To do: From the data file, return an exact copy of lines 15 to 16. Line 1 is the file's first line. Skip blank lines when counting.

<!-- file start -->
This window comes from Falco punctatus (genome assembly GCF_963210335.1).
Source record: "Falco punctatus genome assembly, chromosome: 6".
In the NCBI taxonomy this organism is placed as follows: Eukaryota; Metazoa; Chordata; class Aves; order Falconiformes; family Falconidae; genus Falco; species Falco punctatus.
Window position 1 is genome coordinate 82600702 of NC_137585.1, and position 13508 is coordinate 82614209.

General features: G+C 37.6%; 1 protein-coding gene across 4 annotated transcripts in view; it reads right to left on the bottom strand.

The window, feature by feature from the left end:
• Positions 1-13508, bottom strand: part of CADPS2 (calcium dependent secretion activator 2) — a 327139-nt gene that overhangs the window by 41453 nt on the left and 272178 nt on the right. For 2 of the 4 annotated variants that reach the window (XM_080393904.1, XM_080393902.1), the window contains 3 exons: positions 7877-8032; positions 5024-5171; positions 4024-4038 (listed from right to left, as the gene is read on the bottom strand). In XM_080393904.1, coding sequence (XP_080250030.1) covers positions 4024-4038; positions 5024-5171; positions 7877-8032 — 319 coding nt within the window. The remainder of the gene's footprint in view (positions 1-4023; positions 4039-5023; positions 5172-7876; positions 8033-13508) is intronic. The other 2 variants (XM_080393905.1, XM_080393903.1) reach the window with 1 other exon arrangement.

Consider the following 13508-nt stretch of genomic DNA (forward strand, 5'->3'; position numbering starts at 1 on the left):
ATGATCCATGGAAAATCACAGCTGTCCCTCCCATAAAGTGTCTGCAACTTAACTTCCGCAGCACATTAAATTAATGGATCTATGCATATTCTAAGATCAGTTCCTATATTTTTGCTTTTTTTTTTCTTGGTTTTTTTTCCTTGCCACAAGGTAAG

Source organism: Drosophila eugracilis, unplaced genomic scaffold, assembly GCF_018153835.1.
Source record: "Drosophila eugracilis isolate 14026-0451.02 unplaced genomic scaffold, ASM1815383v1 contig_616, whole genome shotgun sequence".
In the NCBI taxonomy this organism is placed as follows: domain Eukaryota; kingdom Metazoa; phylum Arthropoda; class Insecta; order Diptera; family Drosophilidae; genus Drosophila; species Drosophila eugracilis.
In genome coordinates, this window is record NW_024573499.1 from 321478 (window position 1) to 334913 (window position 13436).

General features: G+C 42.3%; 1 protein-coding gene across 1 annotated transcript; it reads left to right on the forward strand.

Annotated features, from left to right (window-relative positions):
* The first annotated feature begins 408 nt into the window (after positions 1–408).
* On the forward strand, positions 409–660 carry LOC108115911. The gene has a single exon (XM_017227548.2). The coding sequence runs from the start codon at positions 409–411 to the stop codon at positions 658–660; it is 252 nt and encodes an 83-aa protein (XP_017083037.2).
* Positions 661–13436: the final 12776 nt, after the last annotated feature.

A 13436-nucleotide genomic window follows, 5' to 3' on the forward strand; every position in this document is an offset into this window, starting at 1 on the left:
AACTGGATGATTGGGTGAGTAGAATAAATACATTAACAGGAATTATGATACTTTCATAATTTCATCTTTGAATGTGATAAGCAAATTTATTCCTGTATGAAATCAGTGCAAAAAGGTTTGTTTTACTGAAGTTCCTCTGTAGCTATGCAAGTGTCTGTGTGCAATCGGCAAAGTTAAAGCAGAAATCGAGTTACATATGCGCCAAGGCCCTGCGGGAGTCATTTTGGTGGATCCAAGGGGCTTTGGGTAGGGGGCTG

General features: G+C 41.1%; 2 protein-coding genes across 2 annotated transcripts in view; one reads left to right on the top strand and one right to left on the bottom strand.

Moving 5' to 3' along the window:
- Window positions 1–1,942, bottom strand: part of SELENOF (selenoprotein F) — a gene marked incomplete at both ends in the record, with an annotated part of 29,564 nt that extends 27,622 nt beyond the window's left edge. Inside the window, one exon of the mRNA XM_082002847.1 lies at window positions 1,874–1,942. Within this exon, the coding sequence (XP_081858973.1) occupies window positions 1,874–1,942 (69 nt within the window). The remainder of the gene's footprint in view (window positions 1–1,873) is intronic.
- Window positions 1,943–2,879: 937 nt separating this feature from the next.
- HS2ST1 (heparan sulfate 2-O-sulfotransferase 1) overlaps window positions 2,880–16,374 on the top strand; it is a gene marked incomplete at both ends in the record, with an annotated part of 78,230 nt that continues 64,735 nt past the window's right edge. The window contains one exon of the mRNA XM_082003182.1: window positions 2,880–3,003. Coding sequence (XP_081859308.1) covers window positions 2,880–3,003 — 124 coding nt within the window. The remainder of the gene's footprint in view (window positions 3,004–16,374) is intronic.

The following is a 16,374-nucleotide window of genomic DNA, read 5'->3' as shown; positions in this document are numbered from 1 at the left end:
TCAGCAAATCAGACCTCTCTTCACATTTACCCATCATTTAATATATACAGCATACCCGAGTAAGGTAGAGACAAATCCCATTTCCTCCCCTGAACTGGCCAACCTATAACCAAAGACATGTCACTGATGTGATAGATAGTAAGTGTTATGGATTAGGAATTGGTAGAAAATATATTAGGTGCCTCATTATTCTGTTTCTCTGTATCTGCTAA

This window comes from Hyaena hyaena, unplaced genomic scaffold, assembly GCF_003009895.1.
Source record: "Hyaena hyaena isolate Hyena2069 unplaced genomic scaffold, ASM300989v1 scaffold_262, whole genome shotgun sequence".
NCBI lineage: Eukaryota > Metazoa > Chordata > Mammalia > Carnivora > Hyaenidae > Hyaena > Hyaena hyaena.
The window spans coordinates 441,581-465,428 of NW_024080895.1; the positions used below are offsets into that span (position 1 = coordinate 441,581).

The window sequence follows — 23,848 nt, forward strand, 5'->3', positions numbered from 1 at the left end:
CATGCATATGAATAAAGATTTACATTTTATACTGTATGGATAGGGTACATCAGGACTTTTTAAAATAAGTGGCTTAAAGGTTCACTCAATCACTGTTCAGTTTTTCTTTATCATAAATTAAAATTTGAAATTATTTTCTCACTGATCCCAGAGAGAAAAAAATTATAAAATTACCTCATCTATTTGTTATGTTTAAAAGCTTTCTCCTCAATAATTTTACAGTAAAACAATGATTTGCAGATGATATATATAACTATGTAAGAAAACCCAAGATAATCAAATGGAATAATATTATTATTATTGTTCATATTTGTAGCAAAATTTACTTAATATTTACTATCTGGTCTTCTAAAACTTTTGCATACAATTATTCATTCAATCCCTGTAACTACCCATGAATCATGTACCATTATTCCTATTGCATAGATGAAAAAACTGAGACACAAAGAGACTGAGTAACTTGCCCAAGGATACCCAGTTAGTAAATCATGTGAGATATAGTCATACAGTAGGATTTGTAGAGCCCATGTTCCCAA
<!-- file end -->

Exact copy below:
Annotated features, from left to right (window-relative positions):
* The first annotated feature begins 408 nt into the window (after positions 1–408).